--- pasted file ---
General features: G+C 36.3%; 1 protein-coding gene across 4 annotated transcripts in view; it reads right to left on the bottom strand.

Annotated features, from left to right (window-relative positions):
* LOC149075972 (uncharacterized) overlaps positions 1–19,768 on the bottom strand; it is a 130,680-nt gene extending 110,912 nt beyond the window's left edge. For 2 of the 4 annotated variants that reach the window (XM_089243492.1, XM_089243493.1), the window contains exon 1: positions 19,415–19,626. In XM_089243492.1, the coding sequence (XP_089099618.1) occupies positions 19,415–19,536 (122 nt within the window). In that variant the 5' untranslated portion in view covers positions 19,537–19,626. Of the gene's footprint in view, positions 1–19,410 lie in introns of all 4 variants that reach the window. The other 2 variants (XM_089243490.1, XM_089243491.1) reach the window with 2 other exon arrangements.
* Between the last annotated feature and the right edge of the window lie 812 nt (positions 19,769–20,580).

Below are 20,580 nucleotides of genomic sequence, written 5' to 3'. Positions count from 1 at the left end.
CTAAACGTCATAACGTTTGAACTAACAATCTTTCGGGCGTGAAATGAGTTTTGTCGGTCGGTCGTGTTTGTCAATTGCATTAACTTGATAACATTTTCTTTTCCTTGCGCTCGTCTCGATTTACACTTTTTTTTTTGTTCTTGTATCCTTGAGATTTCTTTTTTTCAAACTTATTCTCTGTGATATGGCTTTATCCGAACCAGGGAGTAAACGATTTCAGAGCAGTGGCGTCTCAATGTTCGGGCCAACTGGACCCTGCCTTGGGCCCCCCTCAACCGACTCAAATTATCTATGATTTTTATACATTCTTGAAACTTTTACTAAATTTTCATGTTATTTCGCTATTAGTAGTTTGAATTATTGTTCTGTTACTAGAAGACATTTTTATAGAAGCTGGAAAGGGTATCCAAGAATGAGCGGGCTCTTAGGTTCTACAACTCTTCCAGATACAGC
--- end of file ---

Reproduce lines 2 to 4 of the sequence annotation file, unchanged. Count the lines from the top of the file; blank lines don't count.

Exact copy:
Annotated features, from left to right (window-relative positions):
* LOC149075972 (uncharacterized) overlaps positions 1–19,768 on the bottom strand; it is a 130,680-nt gene extending 110,912 nt beyond the window's left edge. For 2 of the 4 annotated variants that reach the window (XM_089243492.1, XM_089243493.1), the window contains exon 1: positions 19,415–19,626. In XM_089243492.1, the coding sequence (XP_089099618.1) occupies positions 19,415–19,536 (122 nt within the window). In that variant the 5' untranslated portion in view covers positions 19,537–19,626. Of the gene's footprint in view, positions 1–19,410 lie in introns of all 4 variants that reach the window. The other 2 variants (XM_089243490.1, XM_089243491.1) reach the window with 2 other exon arrangements.
* Between the last annotated feature and the right edge of the window lie 812 nt (positions 19,769–20,580).